This article focuses on the Greek ALLATIVE preposition eis, and in particular on the semantic extension
from the ALLATIVE to the RECIPIENT. Based on diachronic data, it is argued that the emergence of the
ALLATIVE–RECIPIENT polysemy is not directly connected to the loss of the dative case, as it is often implied.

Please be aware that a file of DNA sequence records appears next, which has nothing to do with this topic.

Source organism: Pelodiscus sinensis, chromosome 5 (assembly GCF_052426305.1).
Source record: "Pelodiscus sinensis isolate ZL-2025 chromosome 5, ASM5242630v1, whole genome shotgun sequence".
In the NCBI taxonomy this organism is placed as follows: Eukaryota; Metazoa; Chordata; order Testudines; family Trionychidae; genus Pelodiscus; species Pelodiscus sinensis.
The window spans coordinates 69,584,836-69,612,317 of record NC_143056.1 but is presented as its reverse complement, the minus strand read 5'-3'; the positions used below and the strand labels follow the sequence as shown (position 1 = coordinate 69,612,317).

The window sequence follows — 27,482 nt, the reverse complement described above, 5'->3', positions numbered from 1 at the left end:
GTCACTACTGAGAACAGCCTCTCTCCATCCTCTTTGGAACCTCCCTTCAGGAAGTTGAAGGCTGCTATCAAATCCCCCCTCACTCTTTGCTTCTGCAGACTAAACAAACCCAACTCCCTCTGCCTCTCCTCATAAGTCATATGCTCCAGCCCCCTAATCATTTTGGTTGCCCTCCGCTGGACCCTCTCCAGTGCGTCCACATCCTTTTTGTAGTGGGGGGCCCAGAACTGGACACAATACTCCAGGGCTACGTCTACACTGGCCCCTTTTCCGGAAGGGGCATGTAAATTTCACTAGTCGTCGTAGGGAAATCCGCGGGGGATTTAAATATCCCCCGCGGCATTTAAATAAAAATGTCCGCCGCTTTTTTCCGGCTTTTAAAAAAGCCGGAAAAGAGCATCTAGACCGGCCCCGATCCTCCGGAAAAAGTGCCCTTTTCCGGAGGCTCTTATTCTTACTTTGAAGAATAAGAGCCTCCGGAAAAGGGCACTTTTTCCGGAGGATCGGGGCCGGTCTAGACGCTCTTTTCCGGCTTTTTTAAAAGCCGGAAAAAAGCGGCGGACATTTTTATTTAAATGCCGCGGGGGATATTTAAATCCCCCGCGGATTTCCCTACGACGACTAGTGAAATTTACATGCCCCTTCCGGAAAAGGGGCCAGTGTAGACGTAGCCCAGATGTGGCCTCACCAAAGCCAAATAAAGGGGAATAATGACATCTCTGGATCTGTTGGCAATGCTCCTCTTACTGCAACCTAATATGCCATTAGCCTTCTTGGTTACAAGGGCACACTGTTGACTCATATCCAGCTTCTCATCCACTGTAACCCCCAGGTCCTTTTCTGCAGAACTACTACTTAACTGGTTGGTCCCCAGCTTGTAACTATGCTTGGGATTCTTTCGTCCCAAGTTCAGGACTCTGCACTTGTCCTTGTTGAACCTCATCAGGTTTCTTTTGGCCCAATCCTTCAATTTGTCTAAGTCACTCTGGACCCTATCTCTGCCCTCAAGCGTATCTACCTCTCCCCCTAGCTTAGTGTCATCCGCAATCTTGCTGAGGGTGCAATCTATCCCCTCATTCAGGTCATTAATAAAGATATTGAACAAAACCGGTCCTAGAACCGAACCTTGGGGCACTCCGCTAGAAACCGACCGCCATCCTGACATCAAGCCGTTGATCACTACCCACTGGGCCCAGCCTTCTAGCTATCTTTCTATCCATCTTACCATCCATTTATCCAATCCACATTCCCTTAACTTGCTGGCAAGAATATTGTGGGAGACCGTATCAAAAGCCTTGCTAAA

Under the theoretical framework provided by cognitive linguistic studies, the mechanism which
underlies this polysemy of eis is investigated. Furthermore, it is shown that in the course of time,
Greek does not follow one single pattern with regard to the encoding of these two senses. Finally, the
article continues the debate about the extension pathways that may give rise to the RECIPIENT.